It has always seemed to me that if ancient Egyptian religion had survived to modern times, it might look quite a bit like Hindu religion in India today.
For instance, in a Hindu temple, puja or worship happens several times a day, including a morning service that serves to awaken the Deity indwelling the temple. This is very much like the thrice-daily services in an ancient Egyptian temple, including a morning awakening. The puja is basically an offering ritual; just as the Egyptian daily rites were. In both India and Egypt, the sacred image of the Deity is important; the Goddess or God is honored in and through the sacred image of the Deity and the image is considered to be imbued with some of the energy of the Deity. Holy magic is to be found in both ancient Egyptian texts, such as the Pyramid Texts, and in ancient Indian texts, such as the Vedas. Home shrines and home worship were and are important to both cultures.
We know that there was a great deal of contact between the Greek world and India from the time of Alexander the Great onward. For a while, Greeks even ruled parts of northern India. There is a whole genre of Graeco-Buddhist art in which we begin to see typical Greek details come into Indian sacred art (and vice versa). Apollo seems to have made a particular impression. Dionysos made His inroads as well, perhaps even before Alexander. Alexander recorded that when he entered into the Swat valley of India, now in Pakistan, he encountered a free city of Greeks who claimed to be the descendants of the soldiers of Dionysos. The city was called Nysa (one of the sacred mountains of Dionysos). The Nysians welcomed Alexander as a fellow Greek, promptly pointed out their sacred mountain, crowned Alexander’s army with ivy and vine, and proceeded to throw a Bakchic festival that lasted ten days.
All this is simply to point out that it would not be at all strange to find Isis making a home in India as well. I’m looking at a small ebook right now by amateur scholar Mogg Morgan that attempts to prove that the Tamil Goddess Pattini is Isis. According to Morgan, 9th-century-CE Hindu reformers drove Her rites out or underground and Kali was worshipped in Her place.
Today, Pattini is a Goddess honored by both Buddhists and Hindus as a patroness of Buddhism and a Goddess of health, healing, and chastity. She is especially prominent in Sri Lanka.
Pattini’s story is one of apotheosis; a human who becomes a Deity. Pattini was originally a human woman named Kannagi who was happily married to a man named Kovalan (or Palanga). Everything was wonderful until Kovalan strayed and spent all their money on a famous courtesan. Yet Kannagi forgave him and provided him with the last bit of their wealth, a gold anklet. Kovalan was to trade it and rebuild their fortune. But at this same time, an anklet that looked just like Kannagi’s was stolen from the queen. Kovalan was accused and brutally butchered. Kannagi searches for Kovalan, eventually finding him dead. Mourning, she proves that Kovalan was innocent, but in revenge, tears out one of her breasts, dashes it to the ground, and a huge fire breaks out in the city. Kannagi, showing herself to be the epitome of wifely duty and chastity, is deified as Pattini.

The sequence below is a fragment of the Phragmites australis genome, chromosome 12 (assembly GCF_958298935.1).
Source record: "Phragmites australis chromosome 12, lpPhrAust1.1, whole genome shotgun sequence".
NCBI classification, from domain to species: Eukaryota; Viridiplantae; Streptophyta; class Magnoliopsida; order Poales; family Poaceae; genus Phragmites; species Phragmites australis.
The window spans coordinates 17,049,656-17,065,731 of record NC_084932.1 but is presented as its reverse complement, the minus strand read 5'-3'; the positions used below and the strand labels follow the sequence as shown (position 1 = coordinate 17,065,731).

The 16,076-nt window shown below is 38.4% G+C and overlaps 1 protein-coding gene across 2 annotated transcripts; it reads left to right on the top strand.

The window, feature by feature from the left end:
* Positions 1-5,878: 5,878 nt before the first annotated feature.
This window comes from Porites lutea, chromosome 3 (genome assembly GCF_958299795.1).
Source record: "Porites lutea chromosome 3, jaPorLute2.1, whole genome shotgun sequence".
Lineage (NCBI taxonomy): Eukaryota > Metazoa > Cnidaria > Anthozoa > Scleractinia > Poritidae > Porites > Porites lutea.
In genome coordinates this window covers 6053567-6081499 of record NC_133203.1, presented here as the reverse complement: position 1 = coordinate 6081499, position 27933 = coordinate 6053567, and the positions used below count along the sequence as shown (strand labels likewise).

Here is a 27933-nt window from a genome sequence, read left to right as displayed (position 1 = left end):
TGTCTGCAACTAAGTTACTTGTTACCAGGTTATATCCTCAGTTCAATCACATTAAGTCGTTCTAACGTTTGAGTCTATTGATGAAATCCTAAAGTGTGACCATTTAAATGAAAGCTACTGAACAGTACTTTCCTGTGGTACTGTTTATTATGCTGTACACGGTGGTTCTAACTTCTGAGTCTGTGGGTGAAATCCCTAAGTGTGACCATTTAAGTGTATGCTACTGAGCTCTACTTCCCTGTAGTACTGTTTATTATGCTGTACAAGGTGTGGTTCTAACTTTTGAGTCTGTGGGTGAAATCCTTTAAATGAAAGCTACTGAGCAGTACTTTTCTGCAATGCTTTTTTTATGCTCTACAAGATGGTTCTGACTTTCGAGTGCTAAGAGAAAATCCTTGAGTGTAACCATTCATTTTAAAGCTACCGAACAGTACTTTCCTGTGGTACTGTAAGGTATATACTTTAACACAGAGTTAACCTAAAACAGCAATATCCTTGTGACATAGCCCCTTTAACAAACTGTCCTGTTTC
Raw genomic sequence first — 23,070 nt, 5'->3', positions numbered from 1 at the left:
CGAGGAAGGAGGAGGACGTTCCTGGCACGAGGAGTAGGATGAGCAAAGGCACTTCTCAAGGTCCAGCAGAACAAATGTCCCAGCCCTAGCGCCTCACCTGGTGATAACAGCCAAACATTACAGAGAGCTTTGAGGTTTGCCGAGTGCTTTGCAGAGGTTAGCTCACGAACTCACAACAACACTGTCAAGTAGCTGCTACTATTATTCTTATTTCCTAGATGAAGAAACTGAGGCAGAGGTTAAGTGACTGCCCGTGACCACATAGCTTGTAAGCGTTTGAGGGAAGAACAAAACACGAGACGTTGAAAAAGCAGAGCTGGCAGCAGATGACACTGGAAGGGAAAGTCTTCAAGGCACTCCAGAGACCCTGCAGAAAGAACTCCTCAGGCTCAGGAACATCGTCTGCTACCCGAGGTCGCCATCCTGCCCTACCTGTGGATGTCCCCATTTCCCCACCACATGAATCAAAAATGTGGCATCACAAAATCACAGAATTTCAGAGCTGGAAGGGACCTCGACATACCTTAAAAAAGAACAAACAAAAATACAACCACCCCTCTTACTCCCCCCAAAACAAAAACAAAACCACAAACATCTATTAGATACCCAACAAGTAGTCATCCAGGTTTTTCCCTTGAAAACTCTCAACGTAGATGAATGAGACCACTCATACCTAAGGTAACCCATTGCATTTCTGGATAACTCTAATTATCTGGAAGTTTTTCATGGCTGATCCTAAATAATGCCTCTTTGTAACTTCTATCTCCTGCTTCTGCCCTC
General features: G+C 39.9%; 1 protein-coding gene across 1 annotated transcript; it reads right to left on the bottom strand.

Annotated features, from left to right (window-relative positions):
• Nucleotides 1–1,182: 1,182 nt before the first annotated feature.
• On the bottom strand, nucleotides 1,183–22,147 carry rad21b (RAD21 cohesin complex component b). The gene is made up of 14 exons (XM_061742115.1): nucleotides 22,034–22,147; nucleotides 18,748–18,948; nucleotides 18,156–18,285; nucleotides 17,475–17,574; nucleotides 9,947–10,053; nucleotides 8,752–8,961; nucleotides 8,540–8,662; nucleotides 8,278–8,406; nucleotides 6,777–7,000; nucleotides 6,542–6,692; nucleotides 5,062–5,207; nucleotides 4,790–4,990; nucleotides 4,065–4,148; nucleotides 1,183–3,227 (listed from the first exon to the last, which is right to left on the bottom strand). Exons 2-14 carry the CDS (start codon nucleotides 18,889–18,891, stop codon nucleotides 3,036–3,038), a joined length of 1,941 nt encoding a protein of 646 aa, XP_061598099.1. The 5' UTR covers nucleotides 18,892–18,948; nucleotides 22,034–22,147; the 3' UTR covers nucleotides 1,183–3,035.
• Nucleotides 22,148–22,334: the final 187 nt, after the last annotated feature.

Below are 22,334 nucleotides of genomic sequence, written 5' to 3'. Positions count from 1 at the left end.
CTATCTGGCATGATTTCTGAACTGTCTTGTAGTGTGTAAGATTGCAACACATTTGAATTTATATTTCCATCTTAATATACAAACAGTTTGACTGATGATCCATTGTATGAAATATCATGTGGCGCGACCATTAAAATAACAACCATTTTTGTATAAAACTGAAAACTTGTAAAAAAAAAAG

You see where we’re going here, right? Happy couple, husband unrightfully killed, perhaps dismembered (some accounts just say beheaded), wife/Goddess taking revenge. I get it; but I’m not super convinced yet. But wait, there’s more. A guardian God of the city where all this takes place comes to Kannagi and tells her that she will see her dead husband again in fourteen days time. Yet he will not be in the form of men of this earth; he will be in heavenly form. The fourteen-day time period is significant: Osiris is cut into 14 pieces and 14 are the days in half a moon cycle. Osiris is, in one aspect, a lunar God, so the 14 days may be considered the time from new to full moon, or in this case, from full to dark, a period in which He is dead. After the 14 days, He appears to Kannagi/Pattini in heavenly form. Osiris, His 14 pieces reassembled by Isis, is resurrected in heavenly form, too, as Lord of the Dead, rather than restored to His previous life.
This is pretty thin evidence, but interesting. Given the strength of Isis’ cult, the relations between the Graeco-Roman world with India, and the propensity of merchants and sailors to bring Isis’ worship with them to harbor cities, it seems almost certain that Isis worship would have come to India. After all, the Oxyrhynchus Papyrus tells us that Isis brings the flood tide of the Ganges as well as that of the Nile. But is Pattini Isis? I don’t know. It bears more research. I’ll let you know if I find out anything interesting. In the meantime, what do you think?